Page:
Thanks Farside, but call backs on that number only work via landline and/or local exchange operator – and we have neither in the countryside. Skype only works if the local mobile operator has paid its share of the VOIP licence fee and that doesn’t happen very often in VN – and definitely not where we are! We use a local SIM for all calls out of VN – an unfortunate necessity since our Australian so-called ‘international carrier’ (Telstra) decided to discontinue its international roaming service!
      International calls from VN are relatively cheap compared to the cost of such calls in Australia, but still add up significantly when sitting on hold for an hour or so for CBA, Centrelink, etc – and that’s my complaint above: Australian ‘utilities’ don’t really look after anything or anyone outside national borders, and yet they still advertise themselves as being ‘international’!
      Why can’t they at least offer a callback service where we can contact them and leave a voice or (better still) email message? I’ve asked many times and the usual response is “We need to protect your privacy”! Grrrrrrr……

  7. 0

    I have a chuckle every time I see ‘General Manager” in relation to Hank. He is just the spin doctor and the only thing he manages is his PR team. So many think he runs the show

    • 0

      I had an issue with Centrelink and wrote to Hank. In very short time he arranged for someone to call me and we were able to solve my problem. Thanks Hank.

  8. 0

    One thing which would help Centrelink , would be an automatic system to enable you to restart your part pension, when your assets and income fall below the cut off, instead of having to fill in twenty pages, with attachments which were provided the first time.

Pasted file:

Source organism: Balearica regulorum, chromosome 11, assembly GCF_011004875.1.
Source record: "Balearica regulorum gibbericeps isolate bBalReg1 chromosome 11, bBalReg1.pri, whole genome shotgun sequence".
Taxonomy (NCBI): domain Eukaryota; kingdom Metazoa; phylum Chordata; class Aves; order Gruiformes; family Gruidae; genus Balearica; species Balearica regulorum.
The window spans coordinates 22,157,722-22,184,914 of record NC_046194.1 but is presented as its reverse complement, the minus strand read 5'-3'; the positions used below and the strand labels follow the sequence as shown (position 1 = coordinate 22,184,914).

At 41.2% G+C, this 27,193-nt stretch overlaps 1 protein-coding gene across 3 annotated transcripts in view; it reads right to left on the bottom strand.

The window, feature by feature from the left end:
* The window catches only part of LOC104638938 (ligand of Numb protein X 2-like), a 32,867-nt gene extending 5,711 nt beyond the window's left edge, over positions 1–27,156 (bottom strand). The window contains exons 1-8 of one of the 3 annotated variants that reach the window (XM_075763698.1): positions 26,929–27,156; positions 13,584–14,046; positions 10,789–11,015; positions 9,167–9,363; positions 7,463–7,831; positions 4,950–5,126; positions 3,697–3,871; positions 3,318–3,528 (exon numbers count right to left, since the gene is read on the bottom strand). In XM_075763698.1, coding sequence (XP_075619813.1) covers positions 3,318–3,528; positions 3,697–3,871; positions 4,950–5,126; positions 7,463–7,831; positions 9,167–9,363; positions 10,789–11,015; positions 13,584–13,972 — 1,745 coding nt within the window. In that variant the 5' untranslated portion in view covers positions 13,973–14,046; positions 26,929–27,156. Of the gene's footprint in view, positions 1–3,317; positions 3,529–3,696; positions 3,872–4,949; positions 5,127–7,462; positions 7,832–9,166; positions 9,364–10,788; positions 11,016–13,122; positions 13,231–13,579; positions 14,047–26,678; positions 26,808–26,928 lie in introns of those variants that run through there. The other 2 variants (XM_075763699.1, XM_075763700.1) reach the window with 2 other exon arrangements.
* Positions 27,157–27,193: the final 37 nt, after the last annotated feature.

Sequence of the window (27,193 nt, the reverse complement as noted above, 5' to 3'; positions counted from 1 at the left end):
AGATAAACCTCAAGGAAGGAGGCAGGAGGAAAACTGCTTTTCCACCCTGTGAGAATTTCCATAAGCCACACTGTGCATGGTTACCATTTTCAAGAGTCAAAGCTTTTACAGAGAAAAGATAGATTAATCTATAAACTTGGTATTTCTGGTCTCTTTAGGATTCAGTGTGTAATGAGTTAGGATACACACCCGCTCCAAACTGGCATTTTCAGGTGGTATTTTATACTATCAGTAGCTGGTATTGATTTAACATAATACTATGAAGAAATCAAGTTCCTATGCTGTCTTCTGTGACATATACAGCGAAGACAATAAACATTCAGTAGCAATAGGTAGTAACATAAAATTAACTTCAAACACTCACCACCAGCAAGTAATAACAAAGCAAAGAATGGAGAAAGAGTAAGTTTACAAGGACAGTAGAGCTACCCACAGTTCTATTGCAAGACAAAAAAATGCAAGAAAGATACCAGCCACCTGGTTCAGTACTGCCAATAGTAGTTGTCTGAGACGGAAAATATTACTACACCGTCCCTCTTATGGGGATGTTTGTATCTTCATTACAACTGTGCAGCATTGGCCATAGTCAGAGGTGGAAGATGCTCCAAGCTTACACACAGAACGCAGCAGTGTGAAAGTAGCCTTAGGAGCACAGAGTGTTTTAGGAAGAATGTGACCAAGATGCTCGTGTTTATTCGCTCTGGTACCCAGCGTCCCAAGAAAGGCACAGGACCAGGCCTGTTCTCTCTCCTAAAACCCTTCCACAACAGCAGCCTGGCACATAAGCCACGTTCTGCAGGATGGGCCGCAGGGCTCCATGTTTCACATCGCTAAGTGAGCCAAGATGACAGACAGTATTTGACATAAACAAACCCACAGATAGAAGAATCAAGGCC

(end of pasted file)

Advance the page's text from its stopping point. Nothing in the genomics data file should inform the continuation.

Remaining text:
Of course the logical solution would be to pay UNIVERSAL AGE PENSIONs and do away with the need to follow up assets and incomes continuously. All that would be needed would be proof of age and citizenship, to start with and survival to continue.
    No need for hundreds of Centrelink staff to admInister the Age Pension.
    I think that I have had one letter from UK since I started their pension.

    • 0

      Don’t you get one every year to check whether you are still alive, Migrant? Comes without fail to me and I have to find someone to verify I am still around.

    • 0

      They’ve only contacted me twice in 12 years – first to tell me they will be stopping the Adult Dependancy (spouse) payment one year hence, and second to confirm it would be stopping (both of which I uploaded to my Centrelink account as advised by CL). By the time we manage to get back to Oz I’ll probably have lost at least a year’s payments, so it’ll be interesting to see if Centrelink make up the difference (approx $50 pw). Don’t think I’ll hold my breath waiting for the answer…………….

  9. 0

    Wait times for online queries vary greatly…..when I informed centrelink that I had a decrease in asset value I waited 3 weeks for the increase in my part pension and it was not backdated however when I later informed them that my asset value had increased with a refund from my cancelled overseas trip, the decrease in my pension took effect same day. I was amazed at how much more efficient they had become.

  10. 0

    More La La Land spin from a desperate LNP government.